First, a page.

As a result of this visit I ordered Heath to withdraw three more battalions from the 18th British Division and to send them to the Bukit Timah road to come under Gordon Bennett’s orders. Regrettable as it was, these battalions had to be drawn from different brigades. There was no other alternative as there was no time for reliefs to take place. The force was commanded by Lt.-Col. Thomas and was known as Tomforce.

After we left A.I.F. headquarters we passed an undisciplined- looking mob of Indians moving along the road. They were carrying rifles and moving in no sort of formation. Their clothing was almost black. I must confess I felt more than a bit ashamed of them and it was quite obvious what the Supreme Commander thought. Only recently have I learnt the truth. This was the administrative staff of a reinforcement camp on the move. The quartermaster had some rifles in store and, good quartermaster as he was, had determined that they must be taken. So, having no transport, he had given one to each man to carry. The blackened clothing came from burning oil. That is another point— and a big one. Burning oil sends up billowing smoke full of black particles. These particles, when they come down, cover the ground and blacken everything with which they come into contact. Many of our troops looked more like miners emerging from a shift in the pits than fighting soldiers. It is difficult to keep one’s self-respect in these conditions, especially when things are not going too well. Another example of the difficulties of combining scorched earth and battle fighting.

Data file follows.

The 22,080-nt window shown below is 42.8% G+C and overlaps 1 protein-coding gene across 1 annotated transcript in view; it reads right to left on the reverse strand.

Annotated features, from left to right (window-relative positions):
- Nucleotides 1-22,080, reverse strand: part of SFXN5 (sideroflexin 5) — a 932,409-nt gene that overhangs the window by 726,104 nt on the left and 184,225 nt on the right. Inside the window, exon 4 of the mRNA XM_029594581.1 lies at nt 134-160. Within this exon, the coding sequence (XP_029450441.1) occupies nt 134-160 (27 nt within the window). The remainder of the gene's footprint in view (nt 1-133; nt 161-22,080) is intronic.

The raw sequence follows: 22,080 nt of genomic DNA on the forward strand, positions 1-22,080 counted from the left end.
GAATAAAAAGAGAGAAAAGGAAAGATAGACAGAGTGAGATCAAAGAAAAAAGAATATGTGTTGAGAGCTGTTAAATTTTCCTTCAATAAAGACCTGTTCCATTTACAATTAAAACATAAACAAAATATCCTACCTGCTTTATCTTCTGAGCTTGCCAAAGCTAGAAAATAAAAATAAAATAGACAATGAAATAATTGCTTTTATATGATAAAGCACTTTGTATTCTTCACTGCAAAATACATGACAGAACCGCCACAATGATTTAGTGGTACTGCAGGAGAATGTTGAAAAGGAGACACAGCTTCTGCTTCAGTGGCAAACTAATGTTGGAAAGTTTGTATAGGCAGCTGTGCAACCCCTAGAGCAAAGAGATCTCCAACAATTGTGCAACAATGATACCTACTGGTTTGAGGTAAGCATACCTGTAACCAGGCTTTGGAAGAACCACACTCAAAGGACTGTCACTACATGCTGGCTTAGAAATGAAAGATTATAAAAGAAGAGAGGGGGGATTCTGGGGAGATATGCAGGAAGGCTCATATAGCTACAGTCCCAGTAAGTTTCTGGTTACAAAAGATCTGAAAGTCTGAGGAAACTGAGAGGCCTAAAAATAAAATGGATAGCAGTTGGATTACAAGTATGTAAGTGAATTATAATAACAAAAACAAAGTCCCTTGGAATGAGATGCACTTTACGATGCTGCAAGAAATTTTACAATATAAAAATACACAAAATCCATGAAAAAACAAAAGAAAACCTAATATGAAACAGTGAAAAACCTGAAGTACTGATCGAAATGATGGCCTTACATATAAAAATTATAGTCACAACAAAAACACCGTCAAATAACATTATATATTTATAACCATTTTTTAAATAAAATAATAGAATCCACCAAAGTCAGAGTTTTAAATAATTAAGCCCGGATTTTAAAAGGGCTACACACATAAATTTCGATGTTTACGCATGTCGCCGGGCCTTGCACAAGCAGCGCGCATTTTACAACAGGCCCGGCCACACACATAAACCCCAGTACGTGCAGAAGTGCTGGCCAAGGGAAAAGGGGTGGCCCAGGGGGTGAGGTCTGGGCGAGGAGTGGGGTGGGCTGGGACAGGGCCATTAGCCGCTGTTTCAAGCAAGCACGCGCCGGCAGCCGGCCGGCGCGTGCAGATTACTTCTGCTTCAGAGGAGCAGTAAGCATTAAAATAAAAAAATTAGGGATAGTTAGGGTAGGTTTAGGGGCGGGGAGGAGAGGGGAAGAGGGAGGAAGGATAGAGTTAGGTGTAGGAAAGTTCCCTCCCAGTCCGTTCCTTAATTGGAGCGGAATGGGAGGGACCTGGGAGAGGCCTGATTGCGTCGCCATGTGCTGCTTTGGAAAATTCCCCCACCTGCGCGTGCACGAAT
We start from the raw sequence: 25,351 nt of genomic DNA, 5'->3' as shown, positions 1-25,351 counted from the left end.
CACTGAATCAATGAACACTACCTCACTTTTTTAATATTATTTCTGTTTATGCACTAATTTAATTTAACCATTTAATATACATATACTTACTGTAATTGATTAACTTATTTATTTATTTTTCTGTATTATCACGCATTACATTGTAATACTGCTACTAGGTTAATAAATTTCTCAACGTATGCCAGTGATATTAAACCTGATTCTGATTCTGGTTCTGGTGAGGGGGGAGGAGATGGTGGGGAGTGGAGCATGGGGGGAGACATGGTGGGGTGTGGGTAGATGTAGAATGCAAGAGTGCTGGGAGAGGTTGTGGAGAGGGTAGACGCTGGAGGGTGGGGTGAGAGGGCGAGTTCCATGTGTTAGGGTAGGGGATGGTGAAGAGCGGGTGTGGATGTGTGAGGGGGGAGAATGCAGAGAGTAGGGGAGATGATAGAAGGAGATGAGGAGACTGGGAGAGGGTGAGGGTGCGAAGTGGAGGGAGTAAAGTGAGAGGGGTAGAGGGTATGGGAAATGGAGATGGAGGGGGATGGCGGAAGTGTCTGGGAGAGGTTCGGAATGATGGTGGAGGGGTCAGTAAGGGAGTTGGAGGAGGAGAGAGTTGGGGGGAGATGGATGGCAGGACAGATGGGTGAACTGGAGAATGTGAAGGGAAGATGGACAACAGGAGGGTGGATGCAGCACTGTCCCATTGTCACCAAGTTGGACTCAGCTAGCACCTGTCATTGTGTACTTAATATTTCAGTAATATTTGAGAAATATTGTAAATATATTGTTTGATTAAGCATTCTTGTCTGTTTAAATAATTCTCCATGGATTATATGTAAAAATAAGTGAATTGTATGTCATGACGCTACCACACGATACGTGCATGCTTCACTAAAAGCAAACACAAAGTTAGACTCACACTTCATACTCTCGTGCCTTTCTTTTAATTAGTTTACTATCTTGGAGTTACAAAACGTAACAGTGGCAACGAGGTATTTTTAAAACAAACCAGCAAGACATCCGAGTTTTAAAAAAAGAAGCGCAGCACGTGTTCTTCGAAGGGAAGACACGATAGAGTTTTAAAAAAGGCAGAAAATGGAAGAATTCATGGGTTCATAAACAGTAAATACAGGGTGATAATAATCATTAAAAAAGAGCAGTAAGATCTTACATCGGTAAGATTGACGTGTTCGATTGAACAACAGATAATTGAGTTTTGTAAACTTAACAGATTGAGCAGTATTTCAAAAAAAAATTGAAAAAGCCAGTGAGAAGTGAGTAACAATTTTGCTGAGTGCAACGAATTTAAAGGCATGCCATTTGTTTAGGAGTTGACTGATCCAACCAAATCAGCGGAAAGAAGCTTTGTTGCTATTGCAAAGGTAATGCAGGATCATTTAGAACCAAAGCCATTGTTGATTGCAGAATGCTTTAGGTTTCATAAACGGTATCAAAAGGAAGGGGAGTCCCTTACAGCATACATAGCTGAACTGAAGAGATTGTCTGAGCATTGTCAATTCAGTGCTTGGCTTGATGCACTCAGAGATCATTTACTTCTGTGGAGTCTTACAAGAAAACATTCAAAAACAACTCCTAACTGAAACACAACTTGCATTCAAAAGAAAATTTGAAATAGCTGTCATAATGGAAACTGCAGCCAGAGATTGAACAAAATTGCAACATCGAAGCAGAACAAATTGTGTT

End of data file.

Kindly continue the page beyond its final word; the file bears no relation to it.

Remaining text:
After a brief visit to headquarters 3rd Indian Corps we went on to headquarters nth Indian Division, north of Nee Soon village. Key was well forward with his troops and in close touch with the situation, but a bit anxious about his left flank. The junction of the Mandai and Bukit Timah roads was clearly the key to the situation here, and I sent a personal instruction to the 27th Australian Brigade to try to push forward and get control of it again.

Then back again to the headquarters A.I.F., which we reached at about 2.30 p.m. There we heard of the unsatisfactory situation in front of Bukit Timah village, though there was no very clear picture of the positions occupied by our own troops. In fact, some of them were far from where they were thought to be, as will be seen later. Bukit Timah was vital to the defence—partly because it is an important road junction, partly because there is direct observation from the hills north-west of the village as far as Singapore Town itself, and partly because of the important dumps and depots which lay to the east of it. So I told Gordon Bennett to stage a counter-attack to re-establish the Kranji- Jurong line. Orders for this were issued without delay. The counter-attack was to be made in three stages. The first was to secure by 6 p.m. the same evening the Bukit Panjang and Bukit Gombok features. These two hills lie a little west of the main road north of Bukit Timah village and parts of them were already held, so very little advance was necessary. The second and third stages, which were to take place on the morning and afternoon of the following day respectively, aimed at re-establishing the Kranji-Jurong line. As events turned out, this counter-attack was still-born for the enemy attacked first and during the night penetrated deep into our position.